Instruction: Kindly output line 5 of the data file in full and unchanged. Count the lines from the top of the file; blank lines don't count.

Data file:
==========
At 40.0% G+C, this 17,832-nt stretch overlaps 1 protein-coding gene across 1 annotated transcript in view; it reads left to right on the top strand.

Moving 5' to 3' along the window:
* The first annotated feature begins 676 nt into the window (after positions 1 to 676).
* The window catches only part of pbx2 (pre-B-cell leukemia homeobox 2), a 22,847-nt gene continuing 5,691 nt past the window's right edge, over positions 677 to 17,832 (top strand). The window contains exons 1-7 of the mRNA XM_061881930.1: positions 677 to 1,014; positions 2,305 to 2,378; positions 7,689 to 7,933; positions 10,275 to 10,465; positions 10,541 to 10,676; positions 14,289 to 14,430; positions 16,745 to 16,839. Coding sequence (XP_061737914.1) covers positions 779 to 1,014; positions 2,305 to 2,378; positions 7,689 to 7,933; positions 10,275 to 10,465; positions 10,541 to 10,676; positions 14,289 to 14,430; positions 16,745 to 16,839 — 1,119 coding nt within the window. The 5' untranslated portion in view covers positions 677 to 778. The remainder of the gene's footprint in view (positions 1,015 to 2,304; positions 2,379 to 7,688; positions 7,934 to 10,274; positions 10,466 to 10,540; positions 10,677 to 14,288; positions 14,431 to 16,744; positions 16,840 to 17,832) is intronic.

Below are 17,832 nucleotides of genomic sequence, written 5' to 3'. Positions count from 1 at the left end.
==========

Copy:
Below are 17,832 nucleotides of genomic sequence, written 5' to 3'. Positions count from 1 at the left end.